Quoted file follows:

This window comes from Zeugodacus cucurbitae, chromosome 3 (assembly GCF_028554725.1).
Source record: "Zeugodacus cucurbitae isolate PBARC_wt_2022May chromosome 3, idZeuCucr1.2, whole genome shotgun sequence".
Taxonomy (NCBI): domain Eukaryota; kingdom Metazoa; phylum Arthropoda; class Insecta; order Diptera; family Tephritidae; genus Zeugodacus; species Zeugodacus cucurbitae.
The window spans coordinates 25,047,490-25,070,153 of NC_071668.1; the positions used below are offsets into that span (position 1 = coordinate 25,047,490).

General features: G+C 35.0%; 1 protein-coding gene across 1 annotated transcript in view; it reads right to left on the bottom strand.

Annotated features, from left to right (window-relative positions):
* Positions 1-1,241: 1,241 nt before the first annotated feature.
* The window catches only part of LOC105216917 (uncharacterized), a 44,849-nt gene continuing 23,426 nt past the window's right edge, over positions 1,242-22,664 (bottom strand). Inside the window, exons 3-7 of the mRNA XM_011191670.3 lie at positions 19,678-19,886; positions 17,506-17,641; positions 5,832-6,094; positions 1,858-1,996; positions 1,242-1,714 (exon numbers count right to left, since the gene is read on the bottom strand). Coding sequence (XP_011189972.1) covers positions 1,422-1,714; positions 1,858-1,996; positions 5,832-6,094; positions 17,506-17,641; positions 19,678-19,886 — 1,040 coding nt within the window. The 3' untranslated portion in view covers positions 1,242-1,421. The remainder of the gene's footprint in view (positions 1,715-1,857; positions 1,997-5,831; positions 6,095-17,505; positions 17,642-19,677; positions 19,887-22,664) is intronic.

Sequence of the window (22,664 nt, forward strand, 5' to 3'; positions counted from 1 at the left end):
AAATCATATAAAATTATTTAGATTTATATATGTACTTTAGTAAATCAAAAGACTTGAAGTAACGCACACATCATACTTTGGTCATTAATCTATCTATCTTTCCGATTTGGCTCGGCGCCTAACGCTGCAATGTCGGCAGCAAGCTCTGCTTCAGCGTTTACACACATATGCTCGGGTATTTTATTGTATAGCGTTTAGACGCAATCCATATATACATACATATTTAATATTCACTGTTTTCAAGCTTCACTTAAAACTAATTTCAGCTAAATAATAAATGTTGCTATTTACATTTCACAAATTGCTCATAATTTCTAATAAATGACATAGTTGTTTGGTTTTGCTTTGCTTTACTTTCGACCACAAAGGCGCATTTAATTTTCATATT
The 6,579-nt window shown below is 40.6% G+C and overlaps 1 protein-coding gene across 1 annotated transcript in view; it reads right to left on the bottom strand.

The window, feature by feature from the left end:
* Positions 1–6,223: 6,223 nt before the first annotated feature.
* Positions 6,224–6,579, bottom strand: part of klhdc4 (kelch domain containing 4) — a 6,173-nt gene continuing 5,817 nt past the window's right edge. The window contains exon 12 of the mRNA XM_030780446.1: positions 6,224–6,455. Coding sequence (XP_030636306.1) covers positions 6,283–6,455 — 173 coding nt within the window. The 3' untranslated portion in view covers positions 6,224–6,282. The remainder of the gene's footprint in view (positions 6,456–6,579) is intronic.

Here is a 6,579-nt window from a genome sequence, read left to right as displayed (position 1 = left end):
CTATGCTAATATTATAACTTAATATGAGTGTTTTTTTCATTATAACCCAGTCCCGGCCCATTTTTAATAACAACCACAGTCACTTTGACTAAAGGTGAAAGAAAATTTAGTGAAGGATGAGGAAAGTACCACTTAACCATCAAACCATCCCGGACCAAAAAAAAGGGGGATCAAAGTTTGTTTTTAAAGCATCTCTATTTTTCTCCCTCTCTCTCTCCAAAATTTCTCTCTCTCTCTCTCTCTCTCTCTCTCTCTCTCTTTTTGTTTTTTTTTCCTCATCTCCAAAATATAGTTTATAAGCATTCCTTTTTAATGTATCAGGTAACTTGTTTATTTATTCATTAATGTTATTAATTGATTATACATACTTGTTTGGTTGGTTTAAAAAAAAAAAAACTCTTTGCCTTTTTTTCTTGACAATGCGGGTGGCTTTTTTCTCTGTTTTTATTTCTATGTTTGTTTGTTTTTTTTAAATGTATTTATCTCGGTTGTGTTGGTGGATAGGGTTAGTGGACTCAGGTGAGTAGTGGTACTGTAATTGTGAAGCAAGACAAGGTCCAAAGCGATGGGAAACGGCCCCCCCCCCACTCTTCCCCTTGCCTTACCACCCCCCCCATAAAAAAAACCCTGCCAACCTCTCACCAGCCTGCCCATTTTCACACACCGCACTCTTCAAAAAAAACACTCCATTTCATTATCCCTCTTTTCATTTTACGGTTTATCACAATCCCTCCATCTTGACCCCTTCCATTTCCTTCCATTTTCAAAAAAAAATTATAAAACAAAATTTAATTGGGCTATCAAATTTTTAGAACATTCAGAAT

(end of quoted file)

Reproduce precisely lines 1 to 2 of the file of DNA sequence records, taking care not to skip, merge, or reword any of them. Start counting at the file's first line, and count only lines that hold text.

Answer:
This window comes from Zeugodacus cucurbitae, chromosome 3 (assembly GCF_028554725.1).
Source record: "Zeugodacus cucurbitae isolate PBARC_wt_2022May chromosome 3, idZeuCucr1.2, whole genome shotgun sequence".